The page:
March 31, 2020 by Siobhan Climer
As of March 27th, 48 states, excluding only Iowa and Maine, have issued state-wide school closures. The shutdown of schools across the U.S. due to the coronavirus outbreak leaves school districts scrambling to shift resources towards virtual learning for remote students.
While parents and alternative education programs have tried to pick up the slack, the potential longevity of shelter-in-place quarantine orders is forcing many schools to quickly perfect remote learning initiatives.
NPR called the current situation “the biggest distance-learning experiment in history”, and families, classroom teachers, nonprofit educators, school district officials, state and local government leaders, IT directors, and, of course, the students themselves are holding a collective breath to see how the remainder of the school year unfolds.
Challenges Surrounding Virtual Learning For Remote Students
The challenges are enormous. Questions of equity loom heavy, as schools reckon with students that lack internet connectivity. In some districts that have yet to approach a 1:1 policy, some students do not even have computer devices. While urban and suburban regions tend to have better access, a January 2020 report found that approximately 30% of rural Illinois residents lack internet speeds at 25 mbps and above.
The success of elearning and virtual learning initiatives also vary by age. Whereas secondary school students tend to have more discipline and capacity for virtual classrooms, younger students have more difficulty. Especially in the K-2 range, sitting still and attending to whole-class instruction – even when present in the classroom – can be a challenge.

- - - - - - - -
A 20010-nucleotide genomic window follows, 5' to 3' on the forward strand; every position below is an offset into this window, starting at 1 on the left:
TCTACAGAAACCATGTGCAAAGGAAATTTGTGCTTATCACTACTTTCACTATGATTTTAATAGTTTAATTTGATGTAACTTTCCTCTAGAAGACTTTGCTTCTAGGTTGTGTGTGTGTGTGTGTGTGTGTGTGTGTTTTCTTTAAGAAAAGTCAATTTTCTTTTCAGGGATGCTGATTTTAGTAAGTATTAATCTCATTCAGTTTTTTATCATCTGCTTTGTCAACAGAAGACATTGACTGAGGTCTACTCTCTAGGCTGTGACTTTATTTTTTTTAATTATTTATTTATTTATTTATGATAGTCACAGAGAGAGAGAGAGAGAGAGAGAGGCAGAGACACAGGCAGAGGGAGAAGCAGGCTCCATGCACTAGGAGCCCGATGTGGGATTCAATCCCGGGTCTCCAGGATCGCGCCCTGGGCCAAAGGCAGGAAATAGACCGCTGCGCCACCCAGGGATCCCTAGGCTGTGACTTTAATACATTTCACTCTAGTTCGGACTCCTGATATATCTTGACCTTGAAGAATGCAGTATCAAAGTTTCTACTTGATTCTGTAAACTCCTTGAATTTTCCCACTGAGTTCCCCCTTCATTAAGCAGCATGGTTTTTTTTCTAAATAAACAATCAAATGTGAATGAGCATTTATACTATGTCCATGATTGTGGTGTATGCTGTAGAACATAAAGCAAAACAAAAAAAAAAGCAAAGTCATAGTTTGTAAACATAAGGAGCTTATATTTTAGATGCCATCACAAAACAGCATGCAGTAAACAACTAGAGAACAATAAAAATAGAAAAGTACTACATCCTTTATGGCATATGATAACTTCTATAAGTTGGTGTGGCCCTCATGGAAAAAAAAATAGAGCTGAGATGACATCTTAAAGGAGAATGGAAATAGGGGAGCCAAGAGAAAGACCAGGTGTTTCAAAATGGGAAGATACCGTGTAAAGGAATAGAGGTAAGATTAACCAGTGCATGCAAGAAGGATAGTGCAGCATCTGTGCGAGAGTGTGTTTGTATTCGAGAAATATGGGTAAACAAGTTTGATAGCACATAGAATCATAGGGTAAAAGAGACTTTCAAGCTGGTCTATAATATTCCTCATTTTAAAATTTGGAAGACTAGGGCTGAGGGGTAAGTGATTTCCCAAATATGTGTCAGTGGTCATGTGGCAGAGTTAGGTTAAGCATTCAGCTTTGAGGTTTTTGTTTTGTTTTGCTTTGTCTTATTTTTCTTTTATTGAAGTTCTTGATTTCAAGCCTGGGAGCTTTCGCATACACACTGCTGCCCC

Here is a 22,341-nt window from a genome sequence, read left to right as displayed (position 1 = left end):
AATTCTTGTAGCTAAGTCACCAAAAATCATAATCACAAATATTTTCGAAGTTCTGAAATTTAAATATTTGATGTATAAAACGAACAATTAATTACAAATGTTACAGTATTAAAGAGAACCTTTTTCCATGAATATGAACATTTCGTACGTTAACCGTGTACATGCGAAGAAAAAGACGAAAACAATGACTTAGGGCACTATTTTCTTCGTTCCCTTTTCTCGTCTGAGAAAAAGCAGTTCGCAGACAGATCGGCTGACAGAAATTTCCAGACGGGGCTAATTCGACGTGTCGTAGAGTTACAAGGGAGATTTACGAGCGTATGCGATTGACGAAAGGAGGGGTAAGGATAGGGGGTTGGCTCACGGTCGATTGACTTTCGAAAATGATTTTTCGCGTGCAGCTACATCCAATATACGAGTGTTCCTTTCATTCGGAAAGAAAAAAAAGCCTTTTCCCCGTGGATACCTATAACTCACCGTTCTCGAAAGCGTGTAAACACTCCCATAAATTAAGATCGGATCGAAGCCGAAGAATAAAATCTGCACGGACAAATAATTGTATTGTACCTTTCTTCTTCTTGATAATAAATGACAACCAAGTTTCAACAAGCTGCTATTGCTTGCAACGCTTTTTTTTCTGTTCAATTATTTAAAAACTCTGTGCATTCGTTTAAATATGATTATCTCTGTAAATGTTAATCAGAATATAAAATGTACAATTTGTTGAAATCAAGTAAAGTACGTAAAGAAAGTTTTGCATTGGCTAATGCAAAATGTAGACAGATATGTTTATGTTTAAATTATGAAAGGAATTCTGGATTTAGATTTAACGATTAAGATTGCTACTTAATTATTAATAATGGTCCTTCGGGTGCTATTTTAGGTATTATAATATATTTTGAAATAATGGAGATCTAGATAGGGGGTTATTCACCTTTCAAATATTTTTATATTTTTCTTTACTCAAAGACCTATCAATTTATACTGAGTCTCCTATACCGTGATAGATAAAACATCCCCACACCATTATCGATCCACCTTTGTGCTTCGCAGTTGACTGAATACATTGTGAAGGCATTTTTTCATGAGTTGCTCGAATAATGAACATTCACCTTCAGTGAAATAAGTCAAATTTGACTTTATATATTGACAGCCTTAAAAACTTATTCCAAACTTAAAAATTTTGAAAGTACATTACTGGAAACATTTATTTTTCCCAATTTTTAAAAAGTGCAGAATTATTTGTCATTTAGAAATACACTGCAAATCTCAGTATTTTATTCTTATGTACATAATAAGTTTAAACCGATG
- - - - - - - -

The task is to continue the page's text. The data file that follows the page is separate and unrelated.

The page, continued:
That is why it’s vital everyone take a leading role in adjusting to the current parameters. For IT directors, this means supporting teachers, families, and students in accessing and using virtual learning resources.
Here are four key areas for IT directors to focus on during this unpredictable time:
1. Focus On Access And Equity
On March 23rd, when New York City moved its 1,800 schools online, an estimated 114,000 children living in unstable housing were deeply affected. New York Times’ journalists documented the experiences faced by these students, including a bright 10-year old living in a homeless shelter without Wi-Fi.
A 2019 report in the Chicago Tribune found that a lack of education is the greatest risk factor for homeless youth. The outbreak of Covid-19 has likely only increased the impact of this factor on already at-risk youth. For Illinois-based IT directors, focusing on equity should inform policy and practice.
The divide is not just economic. According to EducationSuperHighway, approximately 400,000 Illinois students live in regions that lack fiber optic cable capable of supporting digital learning – and that is just based on geographic realities.
2. Assess Screen Time For Young Learners
Virtual learning for remote students has, by necessity, centered on technology access. While this is certainly an important element of digital learning, research shows that online learning is not always effective, especially for young kids.
For IT directors, this means helping teachers support virtual learning without enforcing digital as the only way. During a crisis of this nature, IT directors should take a lead in advocating for teachers and research-based initiatives.